exp( ( t(i) - (x(j)    ) ) / m ) - ...
                          exp( ( t(i) + (x(j) - 2) ) / m )   ...
                          );
        
            else
            
                u(j, i)   = v_0 * m * (exp( (t(i) - x(j)) / m ) - 1);
            
                u_t(j, i) = v_0 * exp( (t(i) - x(j)) / m );
            
            end
        end
    end
end

Also, I posted a code snippet below showing how I use finite differences to calculate the wave functions.

%% Numerical functions

U   = zeros(nx, nt);
U_t = zeros(nx, nt);

%% Initial condition implementation

U(1, 2)   = dt * v_0;
U_t(1, 1) = v_0;

%% Finite difference loop

j = 2 : nx - 1;

for i = 2 : nt - 1

    g = ( 4 * m * U(1, i) - (2 * m + dx) * U(1 + 1, i) ) / (2 * m - dx); % Ghost node

    U(1, i + 1) = -U(1, i - 1) + 2 * U(1, i) + (dt^2 / dx^2) * ( U(1 + 1, i) - 2 * U(1, i) + g );      

    U(j, i + 1) = -U(j, i - 1) + 2 * U(j, i) + (dt^2 / dx^2) * ( U(j + 1, i) - 2 * U(j, i) + U(j - 1, i) );   

    U_t(:, i) = ( U(:, i + 1) - U(:, i - 1) ) / (2 * dt);
end

%% Calculate time derivative at last time step

UU = zeros(nx, 1);

i = nt;

g = ( 4 * m * U(1, i) - (2 * m + dx) * U(1 + 1, i) ) / (2 * m - dx);

UU(1) = -U(1, i - 1) + 2 * U(1, i) + (dt^2 / dx^2) * ( U(1 + 1, i) - 2 * U(1, i) + g );      

UU(j) = -U(j, i - 1) + 2 * U(j, i) + (dt^2 / dx^2) * ( U(j + 1, i) - 2 * U(j, i) + U(j - 1, i) ); 

U_t(:, i) = ( UU - U(:, i - 1) ) / (2 * dt);

EDIT 4: Below I added the error graphs suggested in the comment section. I calculated the error as the analytical solution minus the numerical solution ($Err = u - U$). In the titles are the time-space ratio, as well as the time moments. When the time-space ratio is one, nu dispersion is noticed, while in the other case, the dispersion is noticeable but of small magnitude.

Err0 Err1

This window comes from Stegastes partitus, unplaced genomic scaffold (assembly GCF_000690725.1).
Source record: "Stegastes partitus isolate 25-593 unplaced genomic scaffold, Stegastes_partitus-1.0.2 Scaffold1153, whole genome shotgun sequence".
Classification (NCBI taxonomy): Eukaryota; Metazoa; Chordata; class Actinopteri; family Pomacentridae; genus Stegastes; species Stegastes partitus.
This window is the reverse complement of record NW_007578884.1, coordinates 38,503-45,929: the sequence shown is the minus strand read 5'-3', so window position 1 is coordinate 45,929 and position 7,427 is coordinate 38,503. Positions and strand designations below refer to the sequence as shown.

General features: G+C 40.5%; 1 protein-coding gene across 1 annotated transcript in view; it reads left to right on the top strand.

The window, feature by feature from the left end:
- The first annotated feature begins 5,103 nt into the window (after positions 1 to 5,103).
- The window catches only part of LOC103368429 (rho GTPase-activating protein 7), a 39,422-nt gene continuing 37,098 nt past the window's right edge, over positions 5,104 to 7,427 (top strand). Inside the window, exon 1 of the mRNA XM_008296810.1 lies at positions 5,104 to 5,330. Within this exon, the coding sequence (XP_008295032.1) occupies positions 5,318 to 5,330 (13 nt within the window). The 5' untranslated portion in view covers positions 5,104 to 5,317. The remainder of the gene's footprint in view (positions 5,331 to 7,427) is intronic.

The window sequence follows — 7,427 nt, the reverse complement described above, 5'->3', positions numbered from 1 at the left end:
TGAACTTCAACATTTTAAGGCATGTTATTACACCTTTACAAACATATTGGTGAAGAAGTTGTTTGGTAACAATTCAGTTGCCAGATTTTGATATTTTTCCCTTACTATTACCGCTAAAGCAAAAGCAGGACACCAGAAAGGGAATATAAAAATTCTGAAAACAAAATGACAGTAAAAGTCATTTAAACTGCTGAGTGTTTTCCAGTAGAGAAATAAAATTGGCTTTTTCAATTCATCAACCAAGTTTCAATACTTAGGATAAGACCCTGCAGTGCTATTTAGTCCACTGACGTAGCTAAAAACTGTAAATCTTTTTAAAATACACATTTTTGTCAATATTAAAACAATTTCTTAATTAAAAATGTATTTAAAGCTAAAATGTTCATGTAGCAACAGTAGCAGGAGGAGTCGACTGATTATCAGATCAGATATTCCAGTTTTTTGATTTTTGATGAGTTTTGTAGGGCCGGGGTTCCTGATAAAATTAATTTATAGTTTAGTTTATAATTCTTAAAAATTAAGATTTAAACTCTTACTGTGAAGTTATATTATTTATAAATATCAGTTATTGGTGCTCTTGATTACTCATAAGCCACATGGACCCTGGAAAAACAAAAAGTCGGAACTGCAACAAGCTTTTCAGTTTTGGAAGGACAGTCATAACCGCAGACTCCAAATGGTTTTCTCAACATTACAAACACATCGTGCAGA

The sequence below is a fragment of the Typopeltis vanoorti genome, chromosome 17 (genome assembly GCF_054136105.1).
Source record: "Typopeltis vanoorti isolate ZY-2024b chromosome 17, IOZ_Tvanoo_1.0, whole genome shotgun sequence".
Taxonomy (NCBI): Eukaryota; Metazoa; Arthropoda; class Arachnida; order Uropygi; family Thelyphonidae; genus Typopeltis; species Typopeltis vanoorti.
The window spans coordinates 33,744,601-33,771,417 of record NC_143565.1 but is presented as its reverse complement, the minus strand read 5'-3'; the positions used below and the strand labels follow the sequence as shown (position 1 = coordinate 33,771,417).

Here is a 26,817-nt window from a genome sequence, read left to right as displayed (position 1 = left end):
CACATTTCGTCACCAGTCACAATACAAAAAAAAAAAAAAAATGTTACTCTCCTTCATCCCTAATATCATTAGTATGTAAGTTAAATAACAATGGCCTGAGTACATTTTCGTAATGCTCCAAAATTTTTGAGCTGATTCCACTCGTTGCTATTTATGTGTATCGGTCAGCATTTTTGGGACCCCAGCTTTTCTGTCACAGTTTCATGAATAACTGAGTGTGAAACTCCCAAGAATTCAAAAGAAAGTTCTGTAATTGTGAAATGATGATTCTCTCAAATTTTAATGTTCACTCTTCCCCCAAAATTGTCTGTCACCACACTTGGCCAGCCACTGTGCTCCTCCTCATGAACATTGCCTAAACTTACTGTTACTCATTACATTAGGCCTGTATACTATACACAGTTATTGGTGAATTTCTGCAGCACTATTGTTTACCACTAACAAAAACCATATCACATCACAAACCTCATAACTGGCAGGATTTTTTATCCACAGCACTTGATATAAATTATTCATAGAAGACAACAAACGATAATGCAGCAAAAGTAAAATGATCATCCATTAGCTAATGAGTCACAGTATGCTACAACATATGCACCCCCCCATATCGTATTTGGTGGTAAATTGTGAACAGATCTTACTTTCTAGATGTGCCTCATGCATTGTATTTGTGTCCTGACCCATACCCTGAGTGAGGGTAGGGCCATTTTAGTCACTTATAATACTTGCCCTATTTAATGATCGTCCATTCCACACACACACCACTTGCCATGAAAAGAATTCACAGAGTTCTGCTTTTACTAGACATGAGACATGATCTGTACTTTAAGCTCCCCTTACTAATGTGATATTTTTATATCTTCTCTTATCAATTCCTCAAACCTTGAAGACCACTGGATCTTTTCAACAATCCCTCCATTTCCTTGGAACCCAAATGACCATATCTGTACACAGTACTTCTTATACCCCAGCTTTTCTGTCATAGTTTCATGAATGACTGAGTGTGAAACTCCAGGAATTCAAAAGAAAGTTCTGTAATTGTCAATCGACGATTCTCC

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  • 5
    $\begingroup$ You haven't said what numerical scheme you used and that could make a huge difference. To address at least one part of your question, there's a big difference between having a 0th-order and 1st-order time derivative being discontinuous. $\endgroup$ Mar 10 at 21:36
  • 3
    $\begingroup$ I edited my answer. It was the 5-point central difference stencil. Also, I agree with you on the derivative part. However, if $u_t$ is discontinuous, then also $u_{tt}$ and $u_{xx}$ should be discontinuous. I know I am integrating twice in time, but I am also differentiating twice in space which I am not sure why gives a good result. I don't know why differentiating twice in space doesn't produce a problem. $\endgroup$ Mar 10 at 23:41
  • 3
    $\begingroup$ Having made more than my fair share of mistakes, could you check if you are indeed plotting the numerical and analytical solution? Or perhaps, are you plotting the analytical solution twice? $\endgroup$
    – NNN
    Mar 12 at 11:20
  • 3
    $\begingroup$ Did you check convergence, i.e., the error in infinity norm when increasing spatial resolution / drecrease time step? Does that match your expectations? $\endgroup$
    – Dan Doe
    Mar 12 at 14:57
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    $\begingroup$ @NikolaRistic I think you should visualize the derivative of your solution. In particular, it is consistent with your claim of using discontinuous initial conditions. Otherwise you would compare apples with oranges. $\endgroup$
    – ConvexHull
    Mar 13 at 9:03

1 Answer 1

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Looking at the plots of the errors, it seems that there is not much difference between the oscillations that you have in this case with respect to those that you had in your previous post (Can this finite difference dispersion be eliminated somehow?). In your previous post the peak of the oscillations was approximately as high as $1/3$ of the jump that you have in your solution. Here I see approximately the same.

Let's pick the plots at $t=0.4$ for the case where $\frac{\Delta t}{\Delta x } \neq 1$: the oscillation peaks at $0.5$E-3 and the $\Delta u$ is approximately $0.016$ in the vicinity of the peak (you have 12 points ranging from $u=0.2$ to $u=0$). The ratio $0.005 / 0.016$ is approximately $1/3$.

Long story short: your solution here is continuous and you cannot notice the effect of the dispersive properties of your FD method, unless you look very closely.